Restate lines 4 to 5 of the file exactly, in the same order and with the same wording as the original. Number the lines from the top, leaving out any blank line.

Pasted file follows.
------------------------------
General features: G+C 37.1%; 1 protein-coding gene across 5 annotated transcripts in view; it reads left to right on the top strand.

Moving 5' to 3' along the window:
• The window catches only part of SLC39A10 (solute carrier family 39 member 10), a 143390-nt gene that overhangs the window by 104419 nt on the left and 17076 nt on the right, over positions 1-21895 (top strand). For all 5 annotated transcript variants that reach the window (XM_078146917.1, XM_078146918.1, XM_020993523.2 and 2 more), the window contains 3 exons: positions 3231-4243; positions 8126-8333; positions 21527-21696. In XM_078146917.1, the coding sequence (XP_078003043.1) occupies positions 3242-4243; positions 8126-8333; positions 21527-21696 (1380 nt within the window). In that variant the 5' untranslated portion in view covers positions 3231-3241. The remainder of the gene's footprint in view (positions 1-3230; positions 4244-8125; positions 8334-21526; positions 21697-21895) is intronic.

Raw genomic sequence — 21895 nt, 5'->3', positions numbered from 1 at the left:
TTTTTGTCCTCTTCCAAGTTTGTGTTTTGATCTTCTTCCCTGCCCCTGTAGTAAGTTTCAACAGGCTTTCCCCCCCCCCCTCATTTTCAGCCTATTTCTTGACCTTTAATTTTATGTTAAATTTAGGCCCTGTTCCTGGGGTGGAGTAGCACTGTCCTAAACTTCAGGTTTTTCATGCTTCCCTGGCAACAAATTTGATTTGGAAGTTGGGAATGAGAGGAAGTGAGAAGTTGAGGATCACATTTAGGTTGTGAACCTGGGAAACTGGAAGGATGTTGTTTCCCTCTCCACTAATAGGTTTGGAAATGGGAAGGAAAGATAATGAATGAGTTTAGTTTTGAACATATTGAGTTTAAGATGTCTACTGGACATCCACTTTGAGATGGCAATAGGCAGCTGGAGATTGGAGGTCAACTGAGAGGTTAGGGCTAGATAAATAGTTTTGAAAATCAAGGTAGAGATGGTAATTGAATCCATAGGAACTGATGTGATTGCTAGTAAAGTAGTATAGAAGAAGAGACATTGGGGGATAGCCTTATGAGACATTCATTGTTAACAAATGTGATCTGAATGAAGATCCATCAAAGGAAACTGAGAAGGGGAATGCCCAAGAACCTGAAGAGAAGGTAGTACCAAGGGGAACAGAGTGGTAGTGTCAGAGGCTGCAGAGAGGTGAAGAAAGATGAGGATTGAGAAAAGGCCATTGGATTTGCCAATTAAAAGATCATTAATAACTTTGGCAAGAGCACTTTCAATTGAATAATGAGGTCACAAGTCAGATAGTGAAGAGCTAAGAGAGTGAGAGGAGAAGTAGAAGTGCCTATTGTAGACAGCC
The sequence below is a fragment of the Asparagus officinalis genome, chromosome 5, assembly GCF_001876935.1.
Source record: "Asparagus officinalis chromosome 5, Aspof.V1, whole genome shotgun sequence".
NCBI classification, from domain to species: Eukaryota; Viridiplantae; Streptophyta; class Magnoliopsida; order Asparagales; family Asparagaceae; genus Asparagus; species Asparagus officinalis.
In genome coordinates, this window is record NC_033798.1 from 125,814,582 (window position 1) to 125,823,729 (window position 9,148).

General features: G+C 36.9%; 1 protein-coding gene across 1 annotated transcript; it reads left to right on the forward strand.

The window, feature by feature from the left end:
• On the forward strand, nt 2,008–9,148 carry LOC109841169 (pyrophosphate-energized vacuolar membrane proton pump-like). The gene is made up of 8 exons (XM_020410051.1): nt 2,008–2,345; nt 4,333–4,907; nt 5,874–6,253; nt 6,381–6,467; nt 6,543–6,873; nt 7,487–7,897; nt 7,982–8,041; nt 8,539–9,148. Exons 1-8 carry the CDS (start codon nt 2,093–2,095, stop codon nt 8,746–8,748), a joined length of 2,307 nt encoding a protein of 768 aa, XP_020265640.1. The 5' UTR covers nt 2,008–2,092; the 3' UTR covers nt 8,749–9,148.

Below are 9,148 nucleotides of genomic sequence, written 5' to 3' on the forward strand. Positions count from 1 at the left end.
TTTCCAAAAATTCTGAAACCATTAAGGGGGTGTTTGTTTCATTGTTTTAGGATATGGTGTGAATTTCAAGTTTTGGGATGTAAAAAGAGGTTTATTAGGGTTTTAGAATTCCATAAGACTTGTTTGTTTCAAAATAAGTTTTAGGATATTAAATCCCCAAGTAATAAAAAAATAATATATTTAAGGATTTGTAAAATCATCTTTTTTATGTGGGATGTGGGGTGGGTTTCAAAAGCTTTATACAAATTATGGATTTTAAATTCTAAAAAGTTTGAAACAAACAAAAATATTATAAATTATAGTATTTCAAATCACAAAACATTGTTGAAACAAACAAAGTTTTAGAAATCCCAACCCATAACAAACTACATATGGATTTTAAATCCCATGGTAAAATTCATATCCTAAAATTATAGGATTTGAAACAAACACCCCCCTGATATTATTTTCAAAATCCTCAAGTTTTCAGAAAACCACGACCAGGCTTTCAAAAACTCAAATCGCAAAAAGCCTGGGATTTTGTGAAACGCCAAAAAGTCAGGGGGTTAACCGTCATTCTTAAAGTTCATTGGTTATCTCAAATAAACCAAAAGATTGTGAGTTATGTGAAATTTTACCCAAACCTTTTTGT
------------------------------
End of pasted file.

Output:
Raw genomic sequence — 21895 nt, 5'->3', positions numbered from 1 at the left:
TTTTTGTCCTCTTCCAAGTTTGTGTTTTGATCTTCTTCCCTGCCCCTGTAGTAAGTTTCAACAGGCTTTCCCCCCCCCCCTCATTTTCAGCCTATTTCTTGACCTTTAATTTTATGTTAAATTTAGGCCCTGTTCCTGGGGTGGAGTAGCACTGTCCTAAACTTCAGGTTTTTCATGCTTCCCTGGCAACAAATTTGATTTGGAAGTTGGGAATGAGAGGAAGTGAGAAGTTGAGGATCACATTTAGGTTGTGAACCTGGGAAACTGGAAGGATGTTGTTTCCCTCTCCACTAATAGGTTTGGAAATGGGAAGGAAAGATAATGAATGAGTTTAGTTTTGAACATATTGAGTTTAAGATGTCTACTGGACATCCACTTTGAGATGGCAATAGGCAGCTGGAGATTGGAGGTCAACTGAGAGGTTAGGGCTAGATAAATAGTTTTGAAAATCAAGGTAGAGATGGTAATTGAATCCATAGGAACTGATGTGATTGCTAGTAAAGTAGTATAGAAGAAGAGACATTGGGGGATAGCCTTATGAGACATTCATTGTTAACAAATGTGATCTGAATGAAGATCCATCAAAGGAAACTGAGAAGGGGAATGCCCAAGAACCTGAAGAGAAGGTAGTACCAAGGGGAACAGAGTGGTAGTGTCAGAGGCTGCAGAGAGGTGAAGAAAGATGAGGATTGAGAAAAGGCCATTGGATTTGCCAATTAAAAGATCATTAATAACTTTGGCAAGAGCACTTTCAATTGAATAATGAGGTCACAAGTCAGATAGTGAAGAGCTAAGAGAGTGAGAGGAGAAGTAGAAGTGCCTATTGTAGACAGCC